A lot of us are curious about the oil pipeline running through the Straits of Mackinac.
Michigan Radio's M I Curious is a news experiment where we investigate questions submitted by the public about our state and its people.
As part of our M I Curious project, Justin Cross asked Michigan Radio this question:
What is the status of the aged Enbridge oil pipeline running through Lake Michigan at the Straits of Mackinac?
Cross says he found out about the Enbridge pipeline in the Straits the same way other people did.
“I had no idea it existed until I saw the National Wildlife Federation video last fall. And I’m like ‘Holy Smokes. How did this happen?”
“Think about what would happen if one of those sprung a leak," warns one of the speakers in the video.
The video also shows footage of an underwater dive on part of the pipeline. The words “broken supports” and “unsupported pipeline covered in debris” are shown in sections of the video, which labels the 60 year-old pipeline as a “Sunken Hazard.”
Oil company's connection to Kalamazoo River spill a big worry
Enbridge is the same company that had a pipeline split open and dump more than 800,000 gallons of thick tar sands oil into the Kalamazoo River.
So naturally — a lot of people — want to know whether the pipeline under the Straits is in good shape or not.
We went to the Straits of Mackinac to ask Enbridge some questions ourselves and that’s where I met Tom Prew.
“I’m a region engineer for Enbridge." he said. "Today we’re out in the Straits of Mackinac working on the pipeline supports for our crossing.”
This barge is anchored out in the middle of Straits. There’s a video screen that shows a diver 200 feet below installing a new anchor support on the pipeline.
The State of Michigan has an old easement that says the pipeline has to be supported at least every 75 feet.
But the strong currents in the Straits of Mackinac can sweep sediment away. The lake bed can shift. So that means the length of unsupported pipeline can change over time.
Prew says that’s what keeps them busy.
This section of pipeline is just small part of Enbridge’s Line 5 system. It’s 645 miles long over all. The company says it transports light crude oil and natural gas liquids or propane.
Line 5 had a significant spill in 1999 in the Upper Peninsula, but the company says this section of line under the Straits has never had a leak. Prew says it’s because of the way this section of pipeline was built back in 1953. He says the steel is strong. And their inspection tools don’t show any major problems.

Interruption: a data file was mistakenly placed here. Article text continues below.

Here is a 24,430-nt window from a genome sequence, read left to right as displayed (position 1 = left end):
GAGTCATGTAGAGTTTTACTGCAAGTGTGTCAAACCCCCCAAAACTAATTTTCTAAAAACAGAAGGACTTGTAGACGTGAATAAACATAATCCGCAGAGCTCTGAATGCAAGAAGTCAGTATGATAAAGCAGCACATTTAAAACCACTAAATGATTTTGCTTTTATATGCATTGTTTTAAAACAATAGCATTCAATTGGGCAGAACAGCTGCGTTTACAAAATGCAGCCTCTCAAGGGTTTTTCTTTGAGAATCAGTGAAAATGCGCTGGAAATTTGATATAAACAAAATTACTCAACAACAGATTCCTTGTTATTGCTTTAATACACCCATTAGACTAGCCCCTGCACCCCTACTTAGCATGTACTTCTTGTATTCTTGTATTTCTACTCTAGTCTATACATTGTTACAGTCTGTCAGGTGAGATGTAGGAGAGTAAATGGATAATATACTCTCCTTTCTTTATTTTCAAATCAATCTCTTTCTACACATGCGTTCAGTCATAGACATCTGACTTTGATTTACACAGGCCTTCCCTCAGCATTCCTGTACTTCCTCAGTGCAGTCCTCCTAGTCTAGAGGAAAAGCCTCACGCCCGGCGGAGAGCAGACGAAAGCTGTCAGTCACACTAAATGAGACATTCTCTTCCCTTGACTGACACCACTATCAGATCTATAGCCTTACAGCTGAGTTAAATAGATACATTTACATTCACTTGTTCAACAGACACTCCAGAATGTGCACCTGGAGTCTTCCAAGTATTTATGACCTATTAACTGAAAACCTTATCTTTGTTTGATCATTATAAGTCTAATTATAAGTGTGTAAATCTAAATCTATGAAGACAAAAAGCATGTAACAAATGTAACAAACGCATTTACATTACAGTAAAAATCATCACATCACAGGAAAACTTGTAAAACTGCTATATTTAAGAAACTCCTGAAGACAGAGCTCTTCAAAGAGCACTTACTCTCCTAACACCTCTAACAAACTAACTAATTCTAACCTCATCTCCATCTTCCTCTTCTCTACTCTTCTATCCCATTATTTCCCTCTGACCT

So that’s what Enbridge tells us.
But this is the same company that knew about cracks and corrosion on the pipeline that split open near the Kalamazoo River.
Watchdog group says good maintenance is more important than age
Carl Weimer is with the National Pipeline Safety Trust, a pipeline watchdog group. I asked him what seems like the obvious question about this pipeline: “How can a 60-year-old line be in excellent condition?”
“We’ve see older pipelines that have been operated and maintained well that look almost like new pipelines," he said. "... and on the other hand we’ve seen new pipelines that look like they’re 80-years-old, or are in bad shape. So it really depends on how the company has been operating and maintaining it. And that’s a really hard thing to find out.”
It’s hard to find out because the company itself is the keeper of the information.
The Department of Transportation's (DOT) Pipeline and Hazardous Material Safety Administration is the federal agency that oversees pipeline companies. It audits a company’s management and maintenance records and if they look good—then that’s it.
The next step of our investigation
So back to Justin Cross’ question: “What is the status of the old Enbridge pipeline under the Straits?” Well, to truly know the answer, we would need to see the records that back up Enbridge’s claim.
This Thursday, we’ll hear about the records that are available, and what those records tell us about the pipeline’s condition.
Correction: An earlier version of this story reported Enbridge Line 5 transports liquid natural gas. That is not correct. It transports light crude and natural gas liquids.